Author Identifier

Marc Sim

ORCID : 0000-0001-5166-0605

Jonathan Hodgson

ORCID : 0000-0001-6184-7764

Lauren Blekkenhorst

ORCID : 0000-0003-1561-9052

Nicola Bondonno

ORCID : 0000-0001-5905-444X

Catherine Bondonno

ORCID : 0000-0001-8509-439X

Joshua Lewis

ORCID : 0000-0003-1003-8443

Document Type

Journal Article

Publication Title




First Page


Last Page


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Institute for Nutrition Research / School of Medical and Health Sciences




National Health and Medical Research Council

Further funding information :

Grant Number

NHMRC Numbers : 254627, 303169, 572604, 1159914, 1172987


This is an author's accepted manuscript of:

Gebre, A. K., Sim, M., Rodríguez, A. J., Hodgson, J. M., Blekkenhorst, L. C., Szulc, P., ... Lewis, J. R. (2021). Abdominal aortic calcification is associated with a higher risk of injurious fall-related hospitalizations in older Australian women. Atherosclerosis, 328, 153-159.


Backgrounds and aims: Abdominal aortic calcification (AAC) is associated with weaker grip strength, an established risk factor for fall-related hospitalizations. However, its association with long-term fall-related hospitalisations remains unknown. This study investigated the association between AAC and long-term fall-related hospitalizations in community-dwelling older women. Methods: Fall-related hospitalizations were obtained from linked data over 14.5-years in a prospective cohort of 1053 older women (mean age 75.0 ± 2.6 years). At baseline (1998/99), AAC was assessed from lateral spine images obtained using dual-energy X-ray absorptiometry, and scored using a semi-quantitative method (AAC24, range 0–24). The presence of any AAC was defined by AAC24 ≥ 1. Results: Over 14.5-years, 413 (39.2%) women experienced a fall-related hospitalization. In the multivariable-adjusted model, each unit increase in baseline AAC24 was associated with a 3% increase in relative hazards for a fall-related hospitalization (HR 1.03 95%CI, 1.01 to 1.07). Compared to women with no AAC, women with any AAC had a 40% (HR 1.40 95%CI, 1.11 to 1.76) and 39% (HR 1.39 95%CI, 1.10 to 1.76) greater risk for fall-related hospitalizations in the minimal and multivariable-adjusted models, respectively. This relationship was not attenuated by including measures of muscle function such as grip strength and timed-up-and-go. Conclusions: The presence of AAC is associated with long-term fall-related hospitalizations risk, independent of muscle function, in community-dwelling older women. Concurrent assessment of AAC may be a simple and cost-effective way to identify older women at higher risk of falling as part of routine osteoporosis screening.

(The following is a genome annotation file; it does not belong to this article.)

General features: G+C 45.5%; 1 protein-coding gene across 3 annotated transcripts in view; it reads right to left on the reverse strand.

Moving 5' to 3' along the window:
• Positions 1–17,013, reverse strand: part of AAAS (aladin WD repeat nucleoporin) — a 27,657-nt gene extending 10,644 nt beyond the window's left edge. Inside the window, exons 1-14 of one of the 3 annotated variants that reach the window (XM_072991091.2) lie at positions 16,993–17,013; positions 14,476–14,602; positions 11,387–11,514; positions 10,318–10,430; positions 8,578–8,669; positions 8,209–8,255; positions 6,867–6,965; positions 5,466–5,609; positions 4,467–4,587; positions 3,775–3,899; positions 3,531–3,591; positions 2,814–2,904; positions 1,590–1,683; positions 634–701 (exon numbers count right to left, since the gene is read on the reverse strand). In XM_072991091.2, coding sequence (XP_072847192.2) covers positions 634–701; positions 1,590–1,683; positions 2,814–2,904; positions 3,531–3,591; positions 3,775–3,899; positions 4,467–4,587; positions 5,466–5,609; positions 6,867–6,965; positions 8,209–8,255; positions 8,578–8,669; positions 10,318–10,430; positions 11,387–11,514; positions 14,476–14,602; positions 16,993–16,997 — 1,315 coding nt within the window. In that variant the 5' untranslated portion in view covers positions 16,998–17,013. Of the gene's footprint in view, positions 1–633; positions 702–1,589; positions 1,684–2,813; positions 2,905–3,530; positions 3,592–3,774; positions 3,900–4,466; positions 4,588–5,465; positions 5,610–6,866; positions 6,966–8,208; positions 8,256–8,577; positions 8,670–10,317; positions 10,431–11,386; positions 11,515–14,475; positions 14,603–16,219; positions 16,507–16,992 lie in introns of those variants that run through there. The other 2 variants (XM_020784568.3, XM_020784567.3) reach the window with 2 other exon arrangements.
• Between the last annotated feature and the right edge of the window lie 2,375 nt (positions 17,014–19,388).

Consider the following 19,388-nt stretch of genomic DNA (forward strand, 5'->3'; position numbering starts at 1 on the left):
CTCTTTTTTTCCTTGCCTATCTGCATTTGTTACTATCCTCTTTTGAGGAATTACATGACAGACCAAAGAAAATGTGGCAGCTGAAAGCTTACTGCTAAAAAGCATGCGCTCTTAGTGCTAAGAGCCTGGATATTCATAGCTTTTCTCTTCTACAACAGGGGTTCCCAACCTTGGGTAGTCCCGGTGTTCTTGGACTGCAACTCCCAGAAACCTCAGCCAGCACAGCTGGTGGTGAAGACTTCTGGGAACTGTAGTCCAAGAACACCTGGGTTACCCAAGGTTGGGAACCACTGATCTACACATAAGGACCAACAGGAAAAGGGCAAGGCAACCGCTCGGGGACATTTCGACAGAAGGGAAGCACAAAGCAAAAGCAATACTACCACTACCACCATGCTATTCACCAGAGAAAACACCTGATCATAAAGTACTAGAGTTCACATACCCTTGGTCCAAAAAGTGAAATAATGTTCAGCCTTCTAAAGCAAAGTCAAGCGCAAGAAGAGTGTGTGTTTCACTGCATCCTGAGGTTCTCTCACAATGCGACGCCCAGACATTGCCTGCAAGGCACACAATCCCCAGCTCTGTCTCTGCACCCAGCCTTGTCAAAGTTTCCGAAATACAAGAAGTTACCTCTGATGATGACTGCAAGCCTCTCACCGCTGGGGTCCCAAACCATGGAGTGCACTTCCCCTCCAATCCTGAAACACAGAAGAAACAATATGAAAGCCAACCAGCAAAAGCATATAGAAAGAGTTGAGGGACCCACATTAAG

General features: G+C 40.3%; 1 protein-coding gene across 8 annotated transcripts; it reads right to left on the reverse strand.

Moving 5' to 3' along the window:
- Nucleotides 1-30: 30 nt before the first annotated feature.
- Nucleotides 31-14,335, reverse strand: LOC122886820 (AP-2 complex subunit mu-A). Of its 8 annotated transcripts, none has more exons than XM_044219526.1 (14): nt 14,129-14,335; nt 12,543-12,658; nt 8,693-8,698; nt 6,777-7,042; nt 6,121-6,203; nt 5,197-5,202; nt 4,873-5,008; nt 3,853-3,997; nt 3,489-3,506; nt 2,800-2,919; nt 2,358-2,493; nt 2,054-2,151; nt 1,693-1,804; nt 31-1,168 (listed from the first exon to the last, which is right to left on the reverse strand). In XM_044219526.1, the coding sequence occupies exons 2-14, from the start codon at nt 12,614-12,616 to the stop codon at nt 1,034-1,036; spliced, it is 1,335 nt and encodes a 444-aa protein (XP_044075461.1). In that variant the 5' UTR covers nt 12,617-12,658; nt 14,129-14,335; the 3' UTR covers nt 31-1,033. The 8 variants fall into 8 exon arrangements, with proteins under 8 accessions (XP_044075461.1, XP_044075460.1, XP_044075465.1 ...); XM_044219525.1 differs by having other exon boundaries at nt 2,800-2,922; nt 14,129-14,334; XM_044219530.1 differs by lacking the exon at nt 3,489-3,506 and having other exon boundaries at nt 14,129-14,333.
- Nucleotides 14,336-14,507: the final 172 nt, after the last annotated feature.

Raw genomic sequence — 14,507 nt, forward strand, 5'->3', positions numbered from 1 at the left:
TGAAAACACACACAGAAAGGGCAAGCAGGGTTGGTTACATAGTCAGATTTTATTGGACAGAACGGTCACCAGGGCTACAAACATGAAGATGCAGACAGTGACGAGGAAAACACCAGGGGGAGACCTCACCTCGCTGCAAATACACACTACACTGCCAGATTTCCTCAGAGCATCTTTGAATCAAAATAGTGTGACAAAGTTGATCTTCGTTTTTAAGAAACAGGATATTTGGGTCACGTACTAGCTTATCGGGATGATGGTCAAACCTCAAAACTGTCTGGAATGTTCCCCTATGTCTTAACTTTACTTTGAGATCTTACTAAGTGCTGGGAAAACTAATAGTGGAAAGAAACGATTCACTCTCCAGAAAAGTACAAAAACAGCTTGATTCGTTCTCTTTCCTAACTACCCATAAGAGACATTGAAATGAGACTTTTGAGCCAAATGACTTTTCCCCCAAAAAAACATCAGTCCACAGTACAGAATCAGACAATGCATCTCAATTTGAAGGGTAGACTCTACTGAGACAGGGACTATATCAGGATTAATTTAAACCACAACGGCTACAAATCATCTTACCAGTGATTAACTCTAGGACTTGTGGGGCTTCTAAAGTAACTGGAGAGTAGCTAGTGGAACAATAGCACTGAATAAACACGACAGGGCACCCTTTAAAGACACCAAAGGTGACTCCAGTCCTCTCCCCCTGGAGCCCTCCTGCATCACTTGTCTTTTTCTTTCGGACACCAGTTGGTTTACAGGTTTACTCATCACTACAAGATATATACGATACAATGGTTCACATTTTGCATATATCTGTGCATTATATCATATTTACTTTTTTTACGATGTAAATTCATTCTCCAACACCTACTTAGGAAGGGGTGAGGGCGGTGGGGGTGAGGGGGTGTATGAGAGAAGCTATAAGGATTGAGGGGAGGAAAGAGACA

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Creative Commons Attribution-Noncommercial-No Derivative Works 4.0 License
This work is licensed under a Creative Commons Attribution-Noncommercial-No Derivative Works 4.0 License.

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